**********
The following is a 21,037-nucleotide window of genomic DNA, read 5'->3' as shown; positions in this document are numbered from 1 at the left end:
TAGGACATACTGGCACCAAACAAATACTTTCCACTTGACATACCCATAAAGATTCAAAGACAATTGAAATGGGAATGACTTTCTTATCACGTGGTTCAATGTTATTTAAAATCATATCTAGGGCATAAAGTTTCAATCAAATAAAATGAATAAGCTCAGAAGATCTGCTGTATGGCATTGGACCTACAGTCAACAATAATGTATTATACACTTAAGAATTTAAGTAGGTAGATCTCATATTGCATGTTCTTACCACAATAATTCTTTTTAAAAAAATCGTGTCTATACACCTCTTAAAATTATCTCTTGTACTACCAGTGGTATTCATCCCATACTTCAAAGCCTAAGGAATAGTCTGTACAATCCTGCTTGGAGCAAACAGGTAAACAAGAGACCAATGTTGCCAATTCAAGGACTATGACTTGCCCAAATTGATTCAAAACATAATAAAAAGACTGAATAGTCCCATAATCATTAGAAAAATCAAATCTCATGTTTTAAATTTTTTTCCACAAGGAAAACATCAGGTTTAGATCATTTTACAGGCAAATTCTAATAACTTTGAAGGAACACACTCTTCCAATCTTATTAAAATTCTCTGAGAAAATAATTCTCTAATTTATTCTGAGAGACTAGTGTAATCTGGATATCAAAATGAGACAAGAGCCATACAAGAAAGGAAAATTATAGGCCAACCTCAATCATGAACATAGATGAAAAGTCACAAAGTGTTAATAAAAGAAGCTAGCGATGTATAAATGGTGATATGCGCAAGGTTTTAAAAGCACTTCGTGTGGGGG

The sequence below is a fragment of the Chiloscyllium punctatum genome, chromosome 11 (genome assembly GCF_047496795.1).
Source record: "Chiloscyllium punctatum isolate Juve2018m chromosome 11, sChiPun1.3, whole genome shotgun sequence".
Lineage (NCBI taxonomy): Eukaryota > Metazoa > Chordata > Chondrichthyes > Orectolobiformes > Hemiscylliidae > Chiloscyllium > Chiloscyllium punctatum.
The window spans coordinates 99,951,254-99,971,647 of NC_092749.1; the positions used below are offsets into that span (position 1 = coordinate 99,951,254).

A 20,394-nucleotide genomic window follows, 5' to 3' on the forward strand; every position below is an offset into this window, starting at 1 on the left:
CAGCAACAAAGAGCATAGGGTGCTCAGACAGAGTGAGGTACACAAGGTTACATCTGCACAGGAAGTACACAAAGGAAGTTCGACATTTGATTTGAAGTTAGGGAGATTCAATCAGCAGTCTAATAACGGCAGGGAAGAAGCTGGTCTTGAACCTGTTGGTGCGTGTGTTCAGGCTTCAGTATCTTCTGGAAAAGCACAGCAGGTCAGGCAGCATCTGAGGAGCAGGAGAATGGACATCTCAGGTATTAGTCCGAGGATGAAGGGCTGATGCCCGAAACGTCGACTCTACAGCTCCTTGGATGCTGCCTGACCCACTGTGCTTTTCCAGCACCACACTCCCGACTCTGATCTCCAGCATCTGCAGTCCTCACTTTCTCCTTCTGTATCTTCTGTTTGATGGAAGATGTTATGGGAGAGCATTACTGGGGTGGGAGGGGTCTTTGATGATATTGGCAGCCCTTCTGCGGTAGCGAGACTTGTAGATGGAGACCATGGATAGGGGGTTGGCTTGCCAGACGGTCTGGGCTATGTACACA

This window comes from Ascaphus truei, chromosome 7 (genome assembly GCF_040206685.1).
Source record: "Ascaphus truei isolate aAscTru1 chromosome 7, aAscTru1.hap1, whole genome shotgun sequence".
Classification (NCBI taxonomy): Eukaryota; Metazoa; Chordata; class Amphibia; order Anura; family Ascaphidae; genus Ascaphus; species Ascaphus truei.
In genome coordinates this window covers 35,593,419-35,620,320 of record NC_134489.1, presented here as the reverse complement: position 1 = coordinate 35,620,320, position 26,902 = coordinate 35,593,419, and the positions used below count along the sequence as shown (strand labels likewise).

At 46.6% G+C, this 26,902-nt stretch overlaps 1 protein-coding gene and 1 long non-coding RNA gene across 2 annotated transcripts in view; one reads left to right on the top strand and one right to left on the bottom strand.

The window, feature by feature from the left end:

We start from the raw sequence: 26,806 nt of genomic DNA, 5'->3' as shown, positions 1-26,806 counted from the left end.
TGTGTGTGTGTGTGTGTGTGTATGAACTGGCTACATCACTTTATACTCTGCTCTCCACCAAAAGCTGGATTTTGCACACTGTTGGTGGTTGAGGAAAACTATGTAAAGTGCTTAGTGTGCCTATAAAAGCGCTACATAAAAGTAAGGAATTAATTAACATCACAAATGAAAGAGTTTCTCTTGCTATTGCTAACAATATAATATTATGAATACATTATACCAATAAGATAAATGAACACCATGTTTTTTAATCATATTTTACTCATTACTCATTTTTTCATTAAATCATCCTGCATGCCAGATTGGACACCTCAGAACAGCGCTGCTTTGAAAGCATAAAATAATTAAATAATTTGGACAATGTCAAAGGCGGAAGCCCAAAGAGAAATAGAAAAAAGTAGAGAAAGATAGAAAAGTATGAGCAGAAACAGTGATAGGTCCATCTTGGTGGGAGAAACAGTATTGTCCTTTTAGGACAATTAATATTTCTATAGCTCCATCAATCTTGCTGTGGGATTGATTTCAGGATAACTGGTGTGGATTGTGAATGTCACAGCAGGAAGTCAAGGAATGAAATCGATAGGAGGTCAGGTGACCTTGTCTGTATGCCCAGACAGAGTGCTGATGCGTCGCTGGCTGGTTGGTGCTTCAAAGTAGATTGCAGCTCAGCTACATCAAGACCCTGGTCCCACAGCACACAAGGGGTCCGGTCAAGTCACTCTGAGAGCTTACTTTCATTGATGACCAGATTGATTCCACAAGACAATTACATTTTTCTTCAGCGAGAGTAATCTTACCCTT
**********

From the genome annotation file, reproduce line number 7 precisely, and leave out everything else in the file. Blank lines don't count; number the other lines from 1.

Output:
A 20,394-nucleotide genomic window follows, 5' to 3' on the forward strand; every position below is an offset into this window, starting at 1 on the left: